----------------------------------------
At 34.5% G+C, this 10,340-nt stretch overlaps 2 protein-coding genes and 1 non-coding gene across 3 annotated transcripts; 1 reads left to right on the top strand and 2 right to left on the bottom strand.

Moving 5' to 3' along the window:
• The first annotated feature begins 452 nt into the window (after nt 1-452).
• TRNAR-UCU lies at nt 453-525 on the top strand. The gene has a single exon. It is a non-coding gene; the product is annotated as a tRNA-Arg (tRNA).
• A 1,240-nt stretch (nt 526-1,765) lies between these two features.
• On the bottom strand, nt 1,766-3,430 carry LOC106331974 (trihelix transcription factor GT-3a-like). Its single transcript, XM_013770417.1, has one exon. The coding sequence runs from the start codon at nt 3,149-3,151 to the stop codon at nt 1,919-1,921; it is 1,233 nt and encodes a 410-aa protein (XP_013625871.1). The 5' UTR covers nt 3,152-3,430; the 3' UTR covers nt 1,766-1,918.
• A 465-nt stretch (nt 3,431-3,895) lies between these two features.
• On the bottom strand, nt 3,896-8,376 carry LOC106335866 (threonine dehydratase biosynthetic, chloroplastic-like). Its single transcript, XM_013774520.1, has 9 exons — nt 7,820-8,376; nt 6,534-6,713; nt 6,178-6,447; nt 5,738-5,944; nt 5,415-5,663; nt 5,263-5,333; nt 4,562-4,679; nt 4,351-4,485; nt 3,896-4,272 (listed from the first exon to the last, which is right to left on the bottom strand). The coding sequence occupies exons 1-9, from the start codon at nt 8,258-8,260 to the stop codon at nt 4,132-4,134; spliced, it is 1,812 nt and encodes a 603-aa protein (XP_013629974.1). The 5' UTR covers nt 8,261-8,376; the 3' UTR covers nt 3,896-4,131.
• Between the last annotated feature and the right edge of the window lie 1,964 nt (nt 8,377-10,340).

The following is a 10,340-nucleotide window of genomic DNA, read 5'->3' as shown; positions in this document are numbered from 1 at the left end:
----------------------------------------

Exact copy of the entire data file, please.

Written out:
At 34.5% G+C, this 10,340-nt stretch overlaps 2 protein-coding genes and 1 non-coding gene across 3 annotated transcripts; 1 reads left to right on the top strand and 2 right to left on the bottom strand.

Moving 5' to 3' along the window:
• The first annotated feature begins 452 nt into the window (after nt 1-452).
• TRNAR-UCU lies at nt 453-525 on the top strand. The gene has a single exon. It is a non-coding gene; the product is annotated as a tRNA-Arg (tRNA).
• A 1,240-nt stretch (nt 526-1,765) lies between these two features.
• On the bottom strand, nt 1,766-3,430 carry LOC106331974 (trihelix transcription factor GT-3a-like). Its single transcript, XM_013770417.1, has one exon. The coding sequence runs from the start codon at nt 3,149-3,151 to the stop codon at nt 1,919-1,921; it is 1,233 nt and encodes a 410-aa protein (XP_013625871.1). The 5' UTR covers nt 3,152-3,430; the 3' UTR covers nt 1,766-1,918.
• A 465-nt stretch (nt 3,431-3,895) lies between these two features.
• On the bottom strand, nt 3,896-8,376 carry LOC106335866 (threonine dehydratase biosynthetic, chloroplastic-like). Its single transcript, XM_013774520.1, has 9 exons — nt 7,820-8,376; nt 6,534-6,713; nt 6,178-6,447; nt 5,738-5,944; nt 5,415-5,663; nt 5,263-5,333; nt 4,562-4,679; nt 4,351-4,485; nt 3,896-4,272 (listed from the first exon to the last, which is right to left on the bottom strand). The coding sequence occupies exons 1-9, from the start codon at nt 8,258-8,260 to the stop codon at nt 4,132-4,134; spliced, it is 1,812 nt and encodes a 603-aa protein (XP_013629974.1). The 5' UTR covers nt 8,261-8,376; the 3' UTR covers nt 3,896-4,131.
• Between the last annotated feature and the right edge of the window lie 1,964 nt (nt 8,377-10,340).

The following is a 10,340-nucleotide window of genomic DNA, read 5'->3' as shown; positions in this document are numbered from 1 at the left end: